REYES: This one is the actual interrogation that they used to get me kicked out.

DWYER (voice-over): Reyes is fighting for her dignity and for full access to military benefits like healthcare, home loans and college tuition.

REYES: The first benefit that I was denied was unemployment. Even right now, I don't qualify to get my full benefits because I didn't serve the four years.

DWYER (voice-over): An estimated 100,000 service members since World War II were kicked out of the military because of their sexual orientation, including more than 13,000 under the "Don't ask, don't tell" policy between 1994 and 2011.

DANA MONTALTO, VETERANS LEGAL CLINIC ATTORNEY: There's definitely a long road ahead to really get full justice for veterans who served under "don't ask, don't tell."

DWYER (voice-over): Since Congress ended the military's gay ban in 2012, service members who were kicked out have been able to apply to upgrade their records to remove stigma and qualify for more benefits, but only one in four have done so.


DWYER (voice-over): The Biden Administration earlier this year announced it would begin proactively reviewing discharge records to identify and help those who were kicked out, and have not come forward.

HICKS: This is yet another step we're taking to make sure we do right by those who served honorably.

DWYER (voice-over): But the Pentagon could not say when it plans to complete the review.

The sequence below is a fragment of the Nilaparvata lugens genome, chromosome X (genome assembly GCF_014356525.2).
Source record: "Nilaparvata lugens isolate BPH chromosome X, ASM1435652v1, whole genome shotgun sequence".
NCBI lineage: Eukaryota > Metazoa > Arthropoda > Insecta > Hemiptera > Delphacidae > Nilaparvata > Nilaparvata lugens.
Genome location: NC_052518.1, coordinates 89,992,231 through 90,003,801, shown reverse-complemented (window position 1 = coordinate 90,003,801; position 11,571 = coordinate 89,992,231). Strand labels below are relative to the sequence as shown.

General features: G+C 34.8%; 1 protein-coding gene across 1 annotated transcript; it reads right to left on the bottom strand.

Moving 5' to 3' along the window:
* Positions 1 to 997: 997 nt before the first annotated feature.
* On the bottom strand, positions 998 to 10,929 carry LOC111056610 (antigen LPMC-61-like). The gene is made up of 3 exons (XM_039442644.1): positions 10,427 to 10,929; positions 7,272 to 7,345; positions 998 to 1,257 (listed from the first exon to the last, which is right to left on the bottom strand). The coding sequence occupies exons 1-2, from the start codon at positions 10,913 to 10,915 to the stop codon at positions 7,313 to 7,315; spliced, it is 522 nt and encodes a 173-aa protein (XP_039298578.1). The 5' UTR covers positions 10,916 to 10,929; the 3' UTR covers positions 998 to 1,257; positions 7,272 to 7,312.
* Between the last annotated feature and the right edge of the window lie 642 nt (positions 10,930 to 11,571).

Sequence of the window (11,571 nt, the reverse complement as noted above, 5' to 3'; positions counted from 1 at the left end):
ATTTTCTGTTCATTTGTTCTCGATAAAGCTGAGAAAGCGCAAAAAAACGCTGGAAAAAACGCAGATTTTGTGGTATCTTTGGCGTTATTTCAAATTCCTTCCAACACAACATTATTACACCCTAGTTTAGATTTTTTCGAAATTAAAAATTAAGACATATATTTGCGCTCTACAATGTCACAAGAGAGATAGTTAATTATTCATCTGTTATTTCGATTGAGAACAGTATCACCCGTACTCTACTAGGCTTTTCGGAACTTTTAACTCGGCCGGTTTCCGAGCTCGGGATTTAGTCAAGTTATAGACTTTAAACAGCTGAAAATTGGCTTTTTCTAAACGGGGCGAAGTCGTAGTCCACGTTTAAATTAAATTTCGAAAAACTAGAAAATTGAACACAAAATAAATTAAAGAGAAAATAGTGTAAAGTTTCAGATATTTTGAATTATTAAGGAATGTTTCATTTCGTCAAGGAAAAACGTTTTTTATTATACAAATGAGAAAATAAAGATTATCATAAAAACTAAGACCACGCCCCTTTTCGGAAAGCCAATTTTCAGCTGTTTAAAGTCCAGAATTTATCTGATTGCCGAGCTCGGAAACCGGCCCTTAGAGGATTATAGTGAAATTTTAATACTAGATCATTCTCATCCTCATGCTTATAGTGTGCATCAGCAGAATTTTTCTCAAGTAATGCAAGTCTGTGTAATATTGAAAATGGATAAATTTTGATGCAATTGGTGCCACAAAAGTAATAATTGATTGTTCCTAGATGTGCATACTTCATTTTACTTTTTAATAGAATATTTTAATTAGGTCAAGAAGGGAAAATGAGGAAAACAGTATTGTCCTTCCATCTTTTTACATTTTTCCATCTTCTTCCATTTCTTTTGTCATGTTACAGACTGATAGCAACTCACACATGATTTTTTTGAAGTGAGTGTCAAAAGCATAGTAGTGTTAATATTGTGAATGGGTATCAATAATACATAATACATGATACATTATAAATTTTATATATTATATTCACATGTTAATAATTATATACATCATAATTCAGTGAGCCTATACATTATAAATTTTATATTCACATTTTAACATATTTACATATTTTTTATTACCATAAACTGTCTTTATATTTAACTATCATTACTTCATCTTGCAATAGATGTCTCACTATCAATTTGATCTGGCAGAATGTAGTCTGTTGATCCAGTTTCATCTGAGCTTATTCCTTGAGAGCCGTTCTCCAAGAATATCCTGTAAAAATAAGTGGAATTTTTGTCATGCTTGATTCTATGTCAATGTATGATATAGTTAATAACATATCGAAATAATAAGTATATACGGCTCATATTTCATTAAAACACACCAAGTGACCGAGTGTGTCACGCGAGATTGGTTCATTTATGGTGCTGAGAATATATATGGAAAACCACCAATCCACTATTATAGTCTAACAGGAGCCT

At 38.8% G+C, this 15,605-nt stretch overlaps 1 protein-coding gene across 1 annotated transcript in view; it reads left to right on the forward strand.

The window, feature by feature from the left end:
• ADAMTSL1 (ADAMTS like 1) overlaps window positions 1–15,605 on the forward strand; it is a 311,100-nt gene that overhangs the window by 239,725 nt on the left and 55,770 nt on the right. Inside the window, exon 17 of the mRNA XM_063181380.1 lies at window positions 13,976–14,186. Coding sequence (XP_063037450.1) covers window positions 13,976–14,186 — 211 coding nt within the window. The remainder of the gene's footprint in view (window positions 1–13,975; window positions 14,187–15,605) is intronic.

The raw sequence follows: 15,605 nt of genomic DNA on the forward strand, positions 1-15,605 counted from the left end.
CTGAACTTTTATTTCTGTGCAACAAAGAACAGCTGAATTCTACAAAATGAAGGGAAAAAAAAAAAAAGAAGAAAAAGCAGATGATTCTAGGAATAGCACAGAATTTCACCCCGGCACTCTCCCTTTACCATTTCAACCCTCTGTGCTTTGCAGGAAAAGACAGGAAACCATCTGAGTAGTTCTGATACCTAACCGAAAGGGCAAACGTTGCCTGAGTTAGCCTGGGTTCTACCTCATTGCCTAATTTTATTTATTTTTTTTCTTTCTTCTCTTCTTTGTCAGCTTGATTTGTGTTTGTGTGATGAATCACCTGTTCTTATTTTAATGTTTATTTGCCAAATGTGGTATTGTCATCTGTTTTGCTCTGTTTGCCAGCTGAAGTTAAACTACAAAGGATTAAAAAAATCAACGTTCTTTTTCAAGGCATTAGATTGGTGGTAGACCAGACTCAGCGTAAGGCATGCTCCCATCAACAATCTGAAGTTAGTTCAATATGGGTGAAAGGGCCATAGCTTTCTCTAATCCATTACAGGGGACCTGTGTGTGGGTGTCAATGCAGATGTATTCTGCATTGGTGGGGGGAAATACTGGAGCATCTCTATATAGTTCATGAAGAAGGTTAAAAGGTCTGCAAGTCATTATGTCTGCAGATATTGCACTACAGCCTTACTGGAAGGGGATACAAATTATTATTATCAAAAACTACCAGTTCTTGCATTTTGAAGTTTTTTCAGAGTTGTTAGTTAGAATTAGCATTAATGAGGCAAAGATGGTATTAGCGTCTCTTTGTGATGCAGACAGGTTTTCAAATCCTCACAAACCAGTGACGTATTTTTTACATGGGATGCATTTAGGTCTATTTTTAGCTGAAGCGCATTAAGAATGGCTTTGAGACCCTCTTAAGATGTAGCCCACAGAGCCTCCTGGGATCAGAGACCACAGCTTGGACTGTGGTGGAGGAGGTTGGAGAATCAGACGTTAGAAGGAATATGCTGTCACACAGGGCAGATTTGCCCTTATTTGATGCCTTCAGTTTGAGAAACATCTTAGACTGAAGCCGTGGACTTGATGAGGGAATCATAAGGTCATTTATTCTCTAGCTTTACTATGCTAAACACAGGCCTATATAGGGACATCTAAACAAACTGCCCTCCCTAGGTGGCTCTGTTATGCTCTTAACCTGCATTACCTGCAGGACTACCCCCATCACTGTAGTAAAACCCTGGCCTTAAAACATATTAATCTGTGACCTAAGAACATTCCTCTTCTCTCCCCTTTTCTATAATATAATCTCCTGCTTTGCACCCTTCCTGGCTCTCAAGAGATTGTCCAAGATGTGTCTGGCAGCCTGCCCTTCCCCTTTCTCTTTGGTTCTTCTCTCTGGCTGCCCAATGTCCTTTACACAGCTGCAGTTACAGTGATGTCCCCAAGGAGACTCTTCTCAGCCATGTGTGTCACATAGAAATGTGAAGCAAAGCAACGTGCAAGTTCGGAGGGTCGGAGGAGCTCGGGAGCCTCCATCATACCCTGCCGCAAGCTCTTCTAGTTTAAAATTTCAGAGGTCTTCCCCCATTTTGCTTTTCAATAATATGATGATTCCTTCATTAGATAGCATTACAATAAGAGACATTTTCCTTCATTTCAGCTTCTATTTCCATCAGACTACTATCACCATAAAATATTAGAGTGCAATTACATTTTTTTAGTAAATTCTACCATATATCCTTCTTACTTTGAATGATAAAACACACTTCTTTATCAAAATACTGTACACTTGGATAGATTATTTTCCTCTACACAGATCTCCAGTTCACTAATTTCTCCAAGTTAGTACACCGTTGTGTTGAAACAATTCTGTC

GOV. MAURA HEALEY, (D) MASSACHUSETTS: As governor, I want these things happening as quickly as possible.

DWYER (voice-over): Governor Maura Healey of Massachusetts says her state and several others can no longer wait for the federal government to help gay vets, and are now taking steps on their own.

HEALEY: We're going to make sure that any veteran who served, who was discharged because they were gay, is going to be in line and receive state benefits.

DWYER: Would you have had to take this step if the military had proactively upgraded all of these veterans years ago?

HEALEY: Maybe not. Maybe not. But, I think what it speaks to though is sort of the devastating effect of this discriminatory law.

DWYER (voice-over): The state estimates between 10,000 and 15,000 gay veterans could benefit. But even in Massachusetts, the burden is still on the veteran to file a claim.

REYES: Why do we have to keep coming back and coming back for you to give justice to us? You have our name. You know where we are.

DWYER (voice-over): In 2009, with help from the Harvard Veterans Clinic, Annie was able to upgrade her discharge records to honorable status and remove a reference to her sexual orientation. Thousands of others are still waiting.

REYES: I'm willing to risk my life -- I'm sitting here, still standing, willing to risk my life for you and you're wondering who I'm sleeping with? It's the stupidest thing.

DWYER: You feel like they owe you an apology?

REYES: I don't need an apology. I need them to fix the things that they broke.


THOMAS: Thanks to Devin for that report. We'll be right back.


THOMAS: And from all of us at ABC News, Happy Holidays and Merry Christmas.